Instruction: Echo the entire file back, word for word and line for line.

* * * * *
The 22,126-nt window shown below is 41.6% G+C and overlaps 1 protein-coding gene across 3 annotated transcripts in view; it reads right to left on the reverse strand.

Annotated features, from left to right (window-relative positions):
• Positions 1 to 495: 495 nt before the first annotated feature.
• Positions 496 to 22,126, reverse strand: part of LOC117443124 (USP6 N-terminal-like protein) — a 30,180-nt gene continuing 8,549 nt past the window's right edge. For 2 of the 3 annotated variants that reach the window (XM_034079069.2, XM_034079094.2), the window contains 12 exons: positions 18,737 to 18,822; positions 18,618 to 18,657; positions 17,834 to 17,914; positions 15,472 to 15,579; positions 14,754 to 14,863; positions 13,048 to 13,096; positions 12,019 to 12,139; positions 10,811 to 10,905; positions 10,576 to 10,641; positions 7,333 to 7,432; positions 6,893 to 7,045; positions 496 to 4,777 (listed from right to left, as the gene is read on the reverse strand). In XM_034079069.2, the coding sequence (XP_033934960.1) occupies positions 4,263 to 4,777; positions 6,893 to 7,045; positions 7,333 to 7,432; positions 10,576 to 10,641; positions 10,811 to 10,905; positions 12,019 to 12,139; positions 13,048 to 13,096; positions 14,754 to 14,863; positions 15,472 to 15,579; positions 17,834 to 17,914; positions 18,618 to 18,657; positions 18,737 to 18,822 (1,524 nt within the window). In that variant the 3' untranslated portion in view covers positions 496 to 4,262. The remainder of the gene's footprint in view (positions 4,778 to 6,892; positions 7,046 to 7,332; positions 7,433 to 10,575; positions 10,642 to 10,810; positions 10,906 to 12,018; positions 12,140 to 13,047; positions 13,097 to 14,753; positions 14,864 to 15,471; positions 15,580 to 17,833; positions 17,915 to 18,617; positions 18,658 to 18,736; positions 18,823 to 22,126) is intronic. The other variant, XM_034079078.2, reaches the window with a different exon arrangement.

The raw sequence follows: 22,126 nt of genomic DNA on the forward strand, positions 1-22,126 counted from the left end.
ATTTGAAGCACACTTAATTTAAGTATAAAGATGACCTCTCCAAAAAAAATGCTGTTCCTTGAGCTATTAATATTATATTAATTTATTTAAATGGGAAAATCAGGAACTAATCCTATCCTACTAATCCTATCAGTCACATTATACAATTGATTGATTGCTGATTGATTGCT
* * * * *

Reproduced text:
The 22,126-nt window shown below is 41.6% G+C and overlaps 1 protein-coding gene across 3 annotated transcripts in view; it reads right to left on the reverse strand.

Annotated features, from left to right (window-relative positions):
• Positions 1 to 495: 495 nt before the first annotated feature.
• Positions 496 to 22,126, reverse strand: part of LOC117443124 (USP6 N-terminal-like protein) — a 30,180-nt gene continuing 8,549 nt past the window's right edge. For 2 of the 3 annotated variants that reach the window (XM_034079069.2, XM_034079094.2), the window contains 12 exons: positions 18,737 to 18,822; positions 18,618 to 18,657; positions 17,834 to 17,914; positions 15,472 to 15,579; positions 14,754 to 14,863; positions 13,048 to 13,096; positions 12,019 to 12,139; positions 10,811 to 10,905; positions 10,576 to 10,641; positions 7,333 to 7,432; positions 6,893 to 7,045; positions 496 to 4,777 (listed from right to left, as the gene is read on the reverse strand). In XM_034079069.2, the coding sequence (XP_033934960.1) occupies positions 4,263 to 4,777; positions 6,893 to 7,045; positions 7,333 to 7,432; positions 10,576 to 10,641; positions 10,811 to 10,905; positions 12,019 to 12,139; positions 13,048 to 13,096; positions 14,754 to 14,863; positions 15,472 to 15,579; positions 17,834 to 17,914; positions 18,618 to 18,657; positions 18,737 to 18,822 (1,524 nt within the window). In that variant the 3' untranslated portion in view covers positions 496 to 4,262. The remainder of the gene's footprint in view (positions 4,778 to 6,892; positions 7,046 to 7,332; positions 7,433 to 10,575; positions 10,642 to 10,810; positions 10,906 to 12,018; positions 12,140 to 13,047; positions 13,097 to 14,753; positions 14,864 to 15,471; positions 15,580 to 17,833; positions 17,915 to 18,617; positions 18,658 to 18,736; positions 18,823 to 22,126) is intronic. The other variant, XM_034079078.2, reaches the window with a different exon arrangement.

The raw sequence follows: 22,126 nt of genomic DNA on the forward strand, positions 1-22,126 counted from the left end.
ATTTGAAGCACACTTAATTTAAGTATAAAGATGACCTCTCCAAAAAAAATGCTGTTCCTTGAGCTATTAATATTATATTAATTTATTTAAATGGGAAAATCAGGAACTAATCCTATCCTACTAATCCTATCAGTCACATTATACAATTGATTGATTGCTGATTGATTGCT